Why Do Working Mothers Feel Bad About Themselves?

A full 42 percent of Americans believe maternal employment has been detrimental to American society. Only 20 percent of us think this is a positive development for our civilization. These are results from a new Pew survey of and about working mothers. Pew finds working moms give themselves lower marks on parenting and express a desire to cut back on hours. But the survey doesn’t ask women how they’d like to see our politics and businesses change to make their lives easier (not to mention ask what they’d like to see men doing to help). That’s why I’m skeptical of Ross Douthat‘s reading of Barack Obama‘s work-family balance proposals as more "market friendly" than "family friendly." It’s possible that given a different set of social and economic realities that make working come less into conflict with parenting, working moms would feel very good about their choices.

Here are steps I think would help mothers feel less conflicted about work:

1. If married and partnered men did their full 50 percent share of domestic labor, so tidying up and picking up at school and making doctor’s appointments and cooking dinner and doing the laundry and calling the plumber and meeting with the teacher and getting the groceries felt less like a full-time job for one family member.

2. If work schedules were flexibile across the board.

3. If our government provided high quality child care and health care, so parenting became less about massaging an uncooperative system into providing services for one’s child.

4. If active fatherhood became valued and expected so that even when a man is no longer romantically-involved with his child’s mother, he remains a caretaker. Yes, I realize this is a pipe dream. Currently, 80 percent of children live with their mother after divorce. Sixty percent of children of divorce have little or no contact with their dads. More than one-fifth of divorced kids haven’t seen their dads in the last five years.

For more on public opinion about maternal work, check out Judith Stadtman Tucker‘s article at TAP. Tucker, the founder of the wonderful Mother’s Movement Online, writes:

The Ozzie-and-Harriet model of marriage and family life — full-time breadwinner dad and full-time homemaker mom — is rotten for women who want economic independence and a larger kind of life. …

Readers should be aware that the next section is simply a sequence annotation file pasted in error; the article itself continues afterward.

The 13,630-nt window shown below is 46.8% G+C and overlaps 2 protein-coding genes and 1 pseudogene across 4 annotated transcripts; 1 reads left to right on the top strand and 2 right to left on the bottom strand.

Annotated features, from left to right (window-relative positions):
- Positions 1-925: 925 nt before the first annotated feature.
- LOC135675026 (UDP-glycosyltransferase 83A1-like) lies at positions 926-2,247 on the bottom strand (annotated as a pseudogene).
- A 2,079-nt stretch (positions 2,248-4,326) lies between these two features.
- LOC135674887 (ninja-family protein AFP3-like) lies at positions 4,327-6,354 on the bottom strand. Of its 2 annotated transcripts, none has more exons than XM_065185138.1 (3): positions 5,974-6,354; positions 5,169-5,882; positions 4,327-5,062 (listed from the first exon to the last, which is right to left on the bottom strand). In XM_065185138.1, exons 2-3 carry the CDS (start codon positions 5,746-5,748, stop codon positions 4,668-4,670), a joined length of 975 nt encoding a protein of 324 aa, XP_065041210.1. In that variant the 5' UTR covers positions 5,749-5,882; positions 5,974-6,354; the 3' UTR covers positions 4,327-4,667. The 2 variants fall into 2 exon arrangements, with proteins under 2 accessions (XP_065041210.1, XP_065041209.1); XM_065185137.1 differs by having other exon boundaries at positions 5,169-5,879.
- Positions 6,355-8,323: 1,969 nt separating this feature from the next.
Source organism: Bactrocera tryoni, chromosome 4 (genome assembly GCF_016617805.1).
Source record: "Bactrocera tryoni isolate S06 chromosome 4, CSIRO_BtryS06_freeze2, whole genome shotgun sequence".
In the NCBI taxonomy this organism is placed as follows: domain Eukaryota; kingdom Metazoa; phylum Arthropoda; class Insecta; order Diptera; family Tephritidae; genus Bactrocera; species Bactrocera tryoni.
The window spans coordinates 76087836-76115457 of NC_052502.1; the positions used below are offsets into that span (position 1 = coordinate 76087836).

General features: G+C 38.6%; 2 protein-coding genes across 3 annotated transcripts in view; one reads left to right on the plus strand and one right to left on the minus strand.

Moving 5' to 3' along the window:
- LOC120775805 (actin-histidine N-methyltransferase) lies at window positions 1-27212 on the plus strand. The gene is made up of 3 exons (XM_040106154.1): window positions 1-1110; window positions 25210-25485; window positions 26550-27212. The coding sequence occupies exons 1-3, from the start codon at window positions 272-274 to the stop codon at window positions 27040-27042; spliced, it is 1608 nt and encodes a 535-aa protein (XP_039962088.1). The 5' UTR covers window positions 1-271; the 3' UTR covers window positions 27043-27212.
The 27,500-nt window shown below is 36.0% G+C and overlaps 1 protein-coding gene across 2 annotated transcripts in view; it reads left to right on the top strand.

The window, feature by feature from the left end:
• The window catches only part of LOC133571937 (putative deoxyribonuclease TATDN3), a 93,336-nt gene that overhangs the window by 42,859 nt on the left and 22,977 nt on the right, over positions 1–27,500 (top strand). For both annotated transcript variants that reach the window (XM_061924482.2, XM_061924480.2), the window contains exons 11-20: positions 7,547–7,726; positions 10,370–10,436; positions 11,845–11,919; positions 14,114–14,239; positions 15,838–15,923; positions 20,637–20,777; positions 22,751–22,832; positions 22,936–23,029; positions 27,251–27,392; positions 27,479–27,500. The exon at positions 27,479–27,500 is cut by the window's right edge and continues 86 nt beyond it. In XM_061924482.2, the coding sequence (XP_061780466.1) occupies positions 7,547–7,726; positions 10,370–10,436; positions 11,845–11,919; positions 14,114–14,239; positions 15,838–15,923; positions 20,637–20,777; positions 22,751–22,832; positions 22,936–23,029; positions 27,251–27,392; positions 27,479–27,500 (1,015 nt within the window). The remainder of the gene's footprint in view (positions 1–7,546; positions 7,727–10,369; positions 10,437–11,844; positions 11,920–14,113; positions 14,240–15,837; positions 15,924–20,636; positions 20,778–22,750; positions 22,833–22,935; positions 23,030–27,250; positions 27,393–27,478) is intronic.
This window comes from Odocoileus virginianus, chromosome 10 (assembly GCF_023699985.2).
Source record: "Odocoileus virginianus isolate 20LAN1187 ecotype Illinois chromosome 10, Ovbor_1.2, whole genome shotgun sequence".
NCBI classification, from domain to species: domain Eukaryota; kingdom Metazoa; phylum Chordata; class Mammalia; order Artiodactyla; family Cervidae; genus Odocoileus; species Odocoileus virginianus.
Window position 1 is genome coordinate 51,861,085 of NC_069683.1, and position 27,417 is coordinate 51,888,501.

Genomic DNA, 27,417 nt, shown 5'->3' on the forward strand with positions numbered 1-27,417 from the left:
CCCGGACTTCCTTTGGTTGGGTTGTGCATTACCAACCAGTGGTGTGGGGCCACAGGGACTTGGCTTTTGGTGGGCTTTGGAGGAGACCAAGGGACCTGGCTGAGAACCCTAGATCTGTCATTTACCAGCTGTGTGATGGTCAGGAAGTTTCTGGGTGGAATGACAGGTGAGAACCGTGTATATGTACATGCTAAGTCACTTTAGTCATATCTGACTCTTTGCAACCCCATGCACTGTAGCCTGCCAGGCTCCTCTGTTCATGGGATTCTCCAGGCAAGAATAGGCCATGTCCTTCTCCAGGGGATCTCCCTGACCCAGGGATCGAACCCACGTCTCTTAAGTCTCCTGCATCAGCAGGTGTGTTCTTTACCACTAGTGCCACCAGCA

The "great for men" aspect of the stay-at-home mom equation is what makes critics fume — and rightfully so. But for those who suggest that at-home mothers are responsible for prolonging the gendered division of social power, the Pew survey offers a timely reality check. What mothers do — and what mothers want — appears to have a limited impact on public values and societal norms. At the very least, the two-fold increase in maternal employment over the last 30 years has yet to result in a dramatic reversal of cultural attitudes that safeguard male privilege in the public and private sphere.


3 thoughts on “Why Do Working Mothers Feel Bad About Themselves?

  1. Thud

    Item #4 about active fatherhood is pretty important. I know I felt shut out or ignored during most meetings with midwives and even during delivery. And after the child was delivered — this was two weeks ago, not twenty years ago — most of the education for baby care was directed at my wife. I had to express a very active interest to get included in the conversation. I think it’s assumed fathers aren’t going to be involved so they don’t get much in the way of positive encouragement.

  2. Klein's tiny left nut

    I suggest starting with the premise that you never marry or have a child with a man who you don’t think will do his fair share. If he can’t pick up after himself or still has mommy doing his laundry when he is 21, run away, run away fast.

    Having said that, I think women are sometimes complicit in this problem in two ways. First, many undervalue their own careers, dreams, etc. and subordinate them to those of their spouses and children. I have been shocked at the number of well educated, well credentialed women that I know who have really put their careers on the back burner without any push back. Second, the social phenomenon of the so-called “Mommy wars.” The degree to which this undermines women’s sense of themselves is I think profound.

    Ultimately, the problems here are sympomatic of broader issues arising out of society in which principles of solidarity have almost ceased to exist. We view these issues as individual problems to be coped with, rather than things that should be front and center in the political process. Paid maternity/paternity leave, child allowances, subsidized day care, flexible work schedules, and guaranteed health insurance — all of these are missing from the landscape and so we jury rig family lives in a way that leaves parents frequently exhausted and insecure.

    This is actually what resonates most with me about the film Sicko. Although it focuses on health care, it is really a broader critique of society contrasted against other countries where notions of solidarity help create a life that is far more accomodating to the needs of an average person.

    We need a politics that deals with these issues meaningfully.

  3. Bob from Home Business for Moms

    I believe if moms want a home-based career to be home with the kids, that’s what they should be able to do. If they want an office career, THAT’s what they should do. The world we live in today is made up of choice. You can be and do whatever you want – no matter your gender.


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